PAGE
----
Thrift: Cut your bills

1. Cut your bills.

For most people, their monthly bills are a steady, predictable, and large drain on their available funds. Take the axe to these. I've listed some common ones below - you may have others that will need personal evaluation. 

TV - I've never been a TV watcher, but a cable or satellite subscription is what,$50 a month? $600 per year? Or more? That's a used Glock and a thousand rounds of 9mm every year (pick a physical metric when thinking about money - it helps visualize the savings)! And what does it give you? An easy way to waste hundreds (or thousands) of hours a year? And in exchange you are indoctrinated in whatever morality is acceptable with the Hollywood crowd? As Paul wrote in 1Corinthians 15:33  Do not be deceived: "Bad company ruins good morals."

If you spend hundreds of hours with Hollywood producers via their productions you are going to take damage. Don't deceive yourself on this point. Get your life and money back - stop watching large amounts of TV.

A Kill-a-watt meter showing how much my chest freezer has used.

Electric Bill - for most people there's no good way to replace their electric bill or really effectively produce their own power. So all you can do here is consume less energy. This is worth a whole page (or site), but get a Kill-a-watt watt meter and start finding out what devices in your home are energy hogs. This isn't about being green and saving the planet - this is about saving money to put into needed preparedness.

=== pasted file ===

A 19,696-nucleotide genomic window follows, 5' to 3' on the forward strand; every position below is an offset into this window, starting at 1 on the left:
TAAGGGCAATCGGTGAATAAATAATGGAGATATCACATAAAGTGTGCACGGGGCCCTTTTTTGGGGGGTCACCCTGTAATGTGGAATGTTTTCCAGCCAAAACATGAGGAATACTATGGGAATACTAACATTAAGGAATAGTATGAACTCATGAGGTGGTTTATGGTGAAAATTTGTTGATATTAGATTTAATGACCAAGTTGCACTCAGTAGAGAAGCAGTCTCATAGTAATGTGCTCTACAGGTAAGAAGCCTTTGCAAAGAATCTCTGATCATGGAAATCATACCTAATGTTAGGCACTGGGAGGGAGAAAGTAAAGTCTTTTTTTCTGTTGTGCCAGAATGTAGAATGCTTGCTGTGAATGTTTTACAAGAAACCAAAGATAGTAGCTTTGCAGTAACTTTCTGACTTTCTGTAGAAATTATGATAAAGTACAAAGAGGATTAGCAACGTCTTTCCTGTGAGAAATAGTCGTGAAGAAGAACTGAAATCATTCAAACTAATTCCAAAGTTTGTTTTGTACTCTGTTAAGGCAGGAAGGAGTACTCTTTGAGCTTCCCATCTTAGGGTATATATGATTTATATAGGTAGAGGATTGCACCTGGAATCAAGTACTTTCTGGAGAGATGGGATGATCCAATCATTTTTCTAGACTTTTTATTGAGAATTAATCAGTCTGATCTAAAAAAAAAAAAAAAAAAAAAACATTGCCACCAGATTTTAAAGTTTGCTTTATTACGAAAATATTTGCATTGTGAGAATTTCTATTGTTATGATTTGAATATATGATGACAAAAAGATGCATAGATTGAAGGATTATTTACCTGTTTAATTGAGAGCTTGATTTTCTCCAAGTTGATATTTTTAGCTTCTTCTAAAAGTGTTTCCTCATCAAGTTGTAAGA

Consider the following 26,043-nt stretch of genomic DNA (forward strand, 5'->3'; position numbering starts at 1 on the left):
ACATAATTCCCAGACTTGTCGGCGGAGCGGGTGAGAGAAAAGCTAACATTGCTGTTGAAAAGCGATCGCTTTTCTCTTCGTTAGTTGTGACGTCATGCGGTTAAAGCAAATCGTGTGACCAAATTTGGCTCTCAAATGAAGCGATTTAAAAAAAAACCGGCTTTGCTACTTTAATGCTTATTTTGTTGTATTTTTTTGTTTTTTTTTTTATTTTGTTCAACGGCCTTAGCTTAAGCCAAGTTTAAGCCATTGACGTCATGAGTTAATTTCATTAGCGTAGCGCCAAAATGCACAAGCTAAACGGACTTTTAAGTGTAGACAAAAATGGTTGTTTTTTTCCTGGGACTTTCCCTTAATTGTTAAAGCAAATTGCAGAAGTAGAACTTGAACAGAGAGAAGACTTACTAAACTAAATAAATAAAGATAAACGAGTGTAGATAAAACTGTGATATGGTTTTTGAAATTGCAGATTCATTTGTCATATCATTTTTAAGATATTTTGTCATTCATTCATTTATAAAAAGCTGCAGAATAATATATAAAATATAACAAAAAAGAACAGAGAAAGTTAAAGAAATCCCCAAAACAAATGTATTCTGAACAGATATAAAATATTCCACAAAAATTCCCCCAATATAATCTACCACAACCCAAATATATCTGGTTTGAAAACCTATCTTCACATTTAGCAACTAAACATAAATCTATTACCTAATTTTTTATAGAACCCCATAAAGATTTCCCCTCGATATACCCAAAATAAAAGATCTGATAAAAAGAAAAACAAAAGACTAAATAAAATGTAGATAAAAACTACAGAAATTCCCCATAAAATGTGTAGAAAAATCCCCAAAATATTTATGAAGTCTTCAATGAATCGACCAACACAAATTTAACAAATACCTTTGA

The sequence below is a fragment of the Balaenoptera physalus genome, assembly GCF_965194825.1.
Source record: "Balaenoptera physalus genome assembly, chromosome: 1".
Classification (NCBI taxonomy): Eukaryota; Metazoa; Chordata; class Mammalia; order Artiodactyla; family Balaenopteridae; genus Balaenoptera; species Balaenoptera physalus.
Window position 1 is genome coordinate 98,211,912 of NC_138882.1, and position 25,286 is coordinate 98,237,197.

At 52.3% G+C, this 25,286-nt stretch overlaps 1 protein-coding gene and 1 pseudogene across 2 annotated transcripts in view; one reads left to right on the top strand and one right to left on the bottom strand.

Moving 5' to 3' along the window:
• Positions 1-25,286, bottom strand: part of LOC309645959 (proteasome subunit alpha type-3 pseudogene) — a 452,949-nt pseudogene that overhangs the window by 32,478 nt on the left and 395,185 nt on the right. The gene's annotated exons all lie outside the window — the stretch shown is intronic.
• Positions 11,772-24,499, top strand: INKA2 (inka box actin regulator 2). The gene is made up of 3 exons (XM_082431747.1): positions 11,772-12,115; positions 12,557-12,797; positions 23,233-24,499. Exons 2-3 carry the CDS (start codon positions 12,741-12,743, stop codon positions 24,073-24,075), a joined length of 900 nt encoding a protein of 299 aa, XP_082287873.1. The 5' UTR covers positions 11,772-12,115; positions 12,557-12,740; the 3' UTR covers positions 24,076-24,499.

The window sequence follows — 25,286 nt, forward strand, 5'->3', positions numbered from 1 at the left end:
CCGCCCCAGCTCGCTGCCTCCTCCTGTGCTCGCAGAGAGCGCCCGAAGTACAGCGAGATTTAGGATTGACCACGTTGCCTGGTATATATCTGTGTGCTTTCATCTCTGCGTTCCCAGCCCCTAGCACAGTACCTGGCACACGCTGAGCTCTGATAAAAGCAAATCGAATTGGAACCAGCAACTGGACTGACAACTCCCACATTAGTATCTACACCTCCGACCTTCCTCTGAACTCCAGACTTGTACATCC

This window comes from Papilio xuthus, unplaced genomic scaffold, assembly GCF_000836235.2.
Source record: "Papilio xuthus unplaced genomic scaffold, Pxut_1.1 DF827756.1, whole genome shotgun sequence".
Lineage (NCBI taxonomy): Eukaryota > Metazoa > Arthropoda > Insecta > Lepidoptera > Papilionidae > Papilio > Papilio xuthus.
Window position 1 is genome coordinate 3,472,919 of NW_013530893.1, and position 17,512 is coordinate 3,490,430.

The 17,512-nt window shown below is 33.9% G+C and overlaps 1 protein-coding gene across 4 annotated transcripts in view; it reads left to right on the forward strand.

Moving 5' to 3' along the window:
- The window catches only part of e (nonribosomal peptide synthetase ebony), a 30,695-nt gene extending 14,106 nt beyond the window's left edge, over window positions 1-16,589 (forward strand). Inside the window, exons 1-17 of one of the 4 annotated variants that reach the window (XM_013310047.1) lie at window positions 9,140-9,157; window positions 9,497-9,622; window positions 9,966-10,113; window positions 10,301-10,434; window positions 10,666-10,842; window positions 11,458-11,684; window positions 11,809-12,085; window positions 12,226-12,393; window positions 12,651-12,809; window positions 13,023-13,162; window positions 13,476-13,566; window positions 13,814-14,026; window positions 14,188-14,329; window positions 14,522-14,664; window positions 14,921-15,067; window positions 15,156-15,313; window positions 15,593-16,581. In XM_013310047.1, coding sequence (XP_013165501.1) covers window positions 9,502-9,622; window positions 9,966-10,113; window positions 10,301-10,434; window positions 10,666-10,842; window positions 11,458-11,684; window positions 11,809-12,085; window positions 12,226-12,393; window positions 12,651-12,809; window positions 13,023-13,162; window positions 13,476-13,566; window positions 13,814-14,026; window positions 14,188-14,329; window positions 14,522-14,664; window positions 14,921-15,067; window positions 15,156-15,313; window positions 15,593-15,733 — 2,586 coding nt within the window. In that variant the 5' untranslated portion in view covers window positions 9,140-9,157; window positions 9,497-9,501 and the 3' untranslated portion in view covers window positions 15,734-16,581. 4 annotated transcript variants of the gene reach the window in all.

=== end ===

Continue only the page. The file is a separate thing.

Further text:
Example: my desktop computer draws about 300 watts. I used to leave it running 24/7. Well, at 300 watts it's using 7.2 Kwh per day, or 216 Kwh per month. That's about $20 per month. So, I now always put it to sleep when leaving it for extended periods: this saves me about $120 per year.  

Your HVAC is probably your biggest energy dump. There may not be a lot you can do in the summer (for mold control purposes you need to keep humidity below 60%) but in the winter you may be able to use a more cost effective heating method. $150 gets me enough wood to heat most of my house for more than a whole winter; this probably saves me $1,000 over the winter.

Phone Bill - If you are still on AT&T or Verizon for your cell phone it's probably time to bail. We keep switching around, but between Cricket and Airvoice you can probably chop your cell phone bill in half - $30-40 per phone is the normal rate. No, they don't give you "free" phones every couple years. But they aren't free actually - you will pay for them eventually. Oh, and keeping your lines to a minimum is also a sure-fire money saver. Maybe I'm just feeling old and crotchety, but when I was a kid we didn't have cell phones - kids these days don't need a parent-subsidized smart phone (unless they really need it - i.e. for business). 

I'll talk about "luxury/consumer" spending next.